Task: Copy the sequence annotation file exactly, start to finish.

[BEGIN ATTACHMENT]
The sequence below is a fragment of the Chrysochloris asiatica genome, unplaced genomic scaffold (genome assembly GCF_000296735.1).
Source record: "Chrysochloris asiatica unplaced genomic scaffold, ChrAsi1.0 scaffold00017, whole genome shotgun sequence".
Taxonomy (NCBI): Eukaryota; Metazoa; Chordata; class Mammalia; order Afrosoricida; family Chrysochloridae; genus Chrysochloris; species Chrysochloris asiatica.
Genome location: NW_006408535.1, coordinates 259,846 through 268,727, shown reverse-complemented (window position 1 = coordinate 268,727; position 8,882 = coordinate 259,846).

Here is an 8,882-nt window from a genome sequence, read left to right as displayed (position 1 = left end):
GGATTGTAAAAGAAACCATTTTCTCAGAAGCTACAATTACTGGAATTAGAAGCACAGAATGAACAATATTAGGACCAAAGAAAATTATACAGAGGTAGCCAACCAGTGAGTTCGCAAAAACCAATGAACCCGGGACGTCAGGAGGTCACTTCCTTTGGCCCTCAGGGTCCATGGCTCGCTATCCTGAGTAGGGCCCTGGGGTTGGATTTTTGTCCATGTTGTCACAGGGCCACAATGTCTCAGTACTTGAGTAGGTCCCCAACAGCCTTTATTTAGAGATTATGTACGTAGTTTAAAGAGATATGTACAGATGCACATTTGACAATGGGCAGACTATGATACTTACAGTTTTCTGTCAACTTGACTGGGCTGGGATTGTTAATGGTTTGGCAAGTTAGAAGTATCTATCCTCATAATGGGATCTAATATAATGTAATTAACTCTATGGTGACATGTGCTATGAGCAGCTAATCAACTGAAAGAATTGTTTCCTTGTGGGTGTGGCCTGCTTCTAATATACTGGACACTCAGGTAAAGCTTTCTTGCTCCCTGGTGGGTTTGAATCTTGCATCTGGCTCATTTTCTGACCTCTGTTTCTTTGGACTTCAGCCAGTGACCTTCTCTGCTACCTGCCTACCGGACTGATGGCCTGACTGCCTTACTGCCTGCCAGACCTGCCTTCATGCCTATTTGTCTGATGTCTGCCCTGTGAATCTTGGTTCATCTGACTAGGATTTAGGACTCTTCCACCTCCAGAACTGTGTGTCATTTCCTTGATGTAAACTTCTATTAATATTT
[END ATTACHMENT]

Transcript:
The sequence below is a fragment of the Chrysochloris asiatica genome, unplaced genomic scaffold (genome assembly GCF_000296735.1).
Source record: "Chrysochloris asiatica unplaced genomic scaffold, ChrAsi1.0 scaffold00017, whole genome shotgun sequence".
Taxonomy (NCBI): Eukaryota; Metazoa; Chordata; class Mammalia; order Afrosoricida; family Chrysochloridae; genus Chrysochloris; species Chrysochloris asiatica.
Genome location: NW_006408535.1, coordinates 259,846 through 268,727, shown reverse-complemented (window position 1 = coordinate 268,727; position 8,882 = coordinate 259,846).

Here is an 8,882-nt window from a genome sequence, read left to right as displayed (position 1 = left end):
GGATTGTAAAAGAAACCATTTTCTCAGAAGCTACAATTACTGGAATTAGAAGCACAGAATGAACAATATTAGGACCAAAGAAAATTATACAGAGGTAGCCAACCAGTGAGTTCGCAAAAACCAATGAACCCGGGACGTCAGGAGGTCACTTCCTTTGGCCCTCAGGGTCCATGGCTCGCTATCCTGAGTAGGGCCCTGGGGTTGGATTTTTGTCCATGTTGTCACAGGGCCACAATGTCTCAGTACTTGAGTAGGTCCCCAACAGCCTTTATTTAGAGATTATGTACGTAGTTTAAAGAGATATGTACAGATGCACATTTGACAATGGGCAGACTATGATACTTACAGTTTTCTGTCAACTTGACTGGGCTGGGATTGTTAATGGTTTGGCAAGTTAGAAGTATCTATCCTCATAATGGGATCTAATATAATGTAATTAACTCTATGGTGACATGTGCTATGAGCAGCTAATCAACTGAAAGAATTGTTTCCTTGTGGGTGTGGCCTGCTTCTAATATACTGGACACTCAGGTAAAGCTTTCTTGCTCCCTGGTGGGTTTGAATCTTGCATCTGGCTCATTTTCTGACCTCTGTTTCTTTGGACTTCAGCCAGTGACCTTCTCTGCTACCTGCCTACCGGACTGATGGCCTGACTGCCTTACTGCCTGCCAGACCTGCCTTCATGCCTATTTGTCTGATGTCTGCCCTGTGAATCTTGGTTCATCTGACTAGGATTTAGGACTCTTCCACCTCCAGAACTGTGTGTCATTTCCTTGATGTAAACTTCTATTAATATTT